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Julian Castro and Cory Booker (shown above at the Democratic Party presidential primary debate in June), neither of whom polls at more than 2 percent nationally, have intimated that their race is why they haven’t been more successful as presidential candidates — and they apparently have verged on asserting that affirmative-action quotas should apply in electoral politics (if they didn’t fully go there already).
Perhaps I danced on the grave of toxic identity politics prematurely. But hopefully what we’re witnessing now at least is its death throes.
Many are pointing out that all six of the Democratic Party presidential candidates who thus far have qualified to participate in this month’s debate are white.
This is true, and no, this isn’t a great look for diversity, but I’m intrigued as to what the alternatives are.
“What message is that sending, that we heralded the most diverse field in our history, and now we’re seeing people like her [Kamala Harris] dropping out of this campaign, not because Iowa voters had the voice?” Cory Booker said of Harris’ recent withdrawal, adding, “Voters did not determine her destiny.”
Whined Julian Castro, whose last debate qualification was for the October debate, “I did not expect the DNC [Democratic National Committee] to raise the [debate-qualification] thresholds so close to the Iowa caucus, because when you get that close to the caucus, shouldn’t you just let the people vote? You’re already within a couple months. Just let the folks vote.”
“I’m worried that if we have a debate stage without any … racial or ethnic diversity on it, that we’re putting ourselves at a greater risk for failure in November of 2020,” Castro also said.
“I’m a little angry, I have to say, that we started with one of the most diverse fields in our history, giving people pride,” Booker also said, adding, “I don’t understand how we’ve gotten to this place where there’s more billionaires in the race than there are black people.”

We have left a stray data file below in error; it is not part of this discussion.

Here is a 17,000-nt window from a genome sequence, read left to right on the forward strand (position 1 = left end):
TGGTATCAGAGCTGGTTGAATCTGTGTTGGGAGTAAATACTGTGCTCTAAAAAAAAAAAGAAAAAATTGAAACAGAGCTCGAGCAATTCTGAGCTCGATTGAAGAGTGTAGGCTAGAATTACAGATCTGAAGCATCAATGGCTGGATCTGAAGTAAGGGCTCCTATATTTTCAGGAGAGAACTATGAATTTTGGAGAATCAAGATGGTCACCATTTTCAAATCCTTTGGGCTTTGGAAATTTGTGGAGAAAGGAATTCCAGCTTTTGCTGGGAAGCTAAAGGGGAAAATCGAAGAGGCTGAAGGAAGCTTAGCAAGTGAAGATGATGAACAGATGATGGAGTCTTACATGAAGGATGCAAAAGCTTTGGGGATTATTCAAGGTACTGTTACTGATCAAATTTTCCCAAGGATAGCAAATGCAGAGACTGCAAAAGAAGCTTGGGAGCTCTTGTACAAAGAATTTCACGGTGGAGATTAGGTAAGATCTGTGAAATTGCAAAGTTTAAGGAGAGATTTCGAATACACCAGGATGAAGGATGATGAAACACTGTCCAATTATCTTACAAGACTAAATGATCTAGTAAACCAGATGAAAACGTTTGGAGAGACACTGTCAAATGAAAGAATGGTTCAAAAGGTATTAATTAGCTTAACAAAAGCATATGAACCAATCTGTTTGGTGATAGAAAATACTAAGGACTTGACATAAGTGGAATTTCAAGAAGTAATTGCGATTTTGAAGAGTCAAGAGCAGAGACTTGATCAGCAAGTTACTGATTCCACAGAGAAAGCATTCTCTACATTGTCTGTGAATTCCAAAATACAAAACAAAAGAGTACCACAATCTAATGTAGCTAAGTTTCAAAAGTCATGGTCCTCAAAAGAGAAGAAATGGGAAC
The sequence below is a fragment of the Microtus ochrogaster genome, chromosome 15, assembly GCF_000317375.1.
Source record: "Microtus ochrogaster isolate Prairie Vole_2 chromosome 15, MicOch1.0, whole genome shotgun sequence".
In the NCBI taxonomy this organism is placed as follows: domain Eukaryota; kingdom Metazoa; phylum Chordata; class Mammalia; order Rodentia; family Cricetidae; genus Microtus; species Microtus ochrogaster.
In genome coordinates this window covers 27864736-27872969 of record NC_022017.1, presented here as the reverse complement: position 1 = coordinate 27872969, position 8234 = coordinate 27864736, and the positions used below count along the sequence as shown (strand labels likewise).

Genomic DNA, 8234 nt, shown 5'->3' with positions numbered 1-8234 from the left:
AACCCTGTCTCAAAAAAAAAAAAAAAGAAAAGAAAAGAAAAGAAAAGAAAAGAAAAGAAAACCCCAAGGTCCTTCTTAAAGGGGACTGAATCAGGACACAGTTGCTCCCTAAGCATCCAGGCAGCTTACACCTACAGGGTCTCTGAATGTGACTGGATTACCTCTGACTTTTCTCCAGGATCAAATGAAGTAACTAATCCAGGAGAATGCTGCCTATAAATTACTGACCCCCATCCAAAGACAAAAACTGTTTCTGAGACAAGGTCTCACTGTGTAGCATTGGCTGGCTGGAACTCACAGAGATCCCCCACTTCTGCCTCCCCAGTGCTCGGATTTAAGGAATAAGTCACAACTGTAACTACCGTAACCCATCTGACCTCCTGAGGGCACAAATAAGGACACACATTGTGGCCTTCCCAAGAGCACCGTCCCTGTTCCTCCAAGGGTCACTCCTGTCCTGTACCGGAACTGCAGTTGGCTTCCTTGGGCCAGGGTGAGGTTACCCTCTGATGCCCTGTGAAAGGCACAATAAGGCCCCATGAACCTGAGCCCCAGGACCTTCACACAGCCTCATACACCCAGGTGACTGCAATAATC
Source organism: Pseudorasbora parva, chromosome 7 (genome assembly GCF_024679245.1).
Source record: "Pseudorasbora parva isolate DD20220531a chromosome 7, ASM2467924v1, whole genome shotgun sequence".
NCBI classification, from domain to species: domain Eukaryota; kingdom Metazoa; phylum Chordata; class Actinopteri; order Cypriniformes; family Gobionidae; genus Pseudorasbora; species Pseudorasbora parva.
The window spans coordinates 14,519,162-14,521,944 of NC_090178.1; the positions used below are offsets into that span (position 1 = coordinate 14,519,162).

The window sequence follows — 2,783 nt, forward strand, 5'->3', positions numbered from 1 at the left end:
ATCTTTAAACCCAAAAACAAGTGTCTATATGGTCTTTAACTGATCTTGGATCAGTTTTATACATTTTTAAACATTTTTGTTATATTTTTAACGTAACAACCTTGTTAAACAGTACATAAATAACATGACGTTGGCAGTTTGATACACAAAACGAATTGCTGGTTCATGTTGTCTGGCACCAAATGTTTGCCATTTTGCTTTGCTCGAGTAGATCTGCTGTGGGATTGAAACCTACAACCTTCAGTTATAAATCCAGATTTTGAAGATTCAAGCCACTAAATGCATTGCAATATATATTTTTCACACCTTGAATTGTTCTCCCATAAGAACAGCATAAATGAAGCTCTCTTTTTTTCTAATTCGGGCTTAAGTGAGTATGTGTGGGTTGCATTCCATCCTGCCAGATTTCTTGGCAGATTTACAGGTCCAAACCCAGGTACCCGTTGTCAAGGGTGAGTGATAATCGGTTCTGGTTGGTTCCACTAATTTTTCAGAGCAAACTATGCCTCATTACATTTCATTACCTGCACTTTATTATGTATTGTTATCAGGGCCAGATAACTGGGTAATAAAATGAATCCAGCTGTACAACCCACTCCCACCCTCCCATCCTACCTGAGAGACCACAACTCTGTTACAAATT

Funny that Booker would make that remark, since he and Harris are the top two so-called Democratic presidential candidates to whom billionaires have donated. Yes, Booker knows a thing or two about billionaires — as does Harris, who, while she lamented that she is not a billionaire herself, sure the fuck courted billionaires.
And that, you see, is one of the things that I use to measure a “Democratic” candidate: whether or not he or she is a corporate whore. I do not support corporate whores. The top four “Democratic” candidates beloved by billionaires are, in order, Harris, Booker, Joe Biden and Pete Buttigieg. This makes all of them, in my book, corporate whores.
Why do I have a problem with billionaire sugar daddies giving to aspiring presidents? I have two problems, actually: One, obviously, most billionaires are going to give money only to candidates whom they deem will maintain the socioeconomic status quo; billionaires’ campaign contributions are investments in their own interests. And two, of course a big campaign donor expects something in return, whether something in return ever is explicitly discussed or not. (Quid pro quos are all the rage these days…)
But no, Cory Booker wants us to believe that Kamala Harris dropped out because she’s another victimized black woman, and surely Booker will explain his own imminent demise (he is not expected to make this month’s debate) as due to the fact that he’s another victimized black man.
The DNC’s process for the entry requirements for the debates has been transparent and fair. Dozens of people have filed with the Federal Election Commission to run for president as a Democrat in 2020. How many of them, exactly, should we allow to participate in nationally televised debates?
Where does the line get drawn? Does it not have to be drawn somewhere?
And yes, the people have spoken. They have been polled by reputable pollsters. They have voted with their dollars.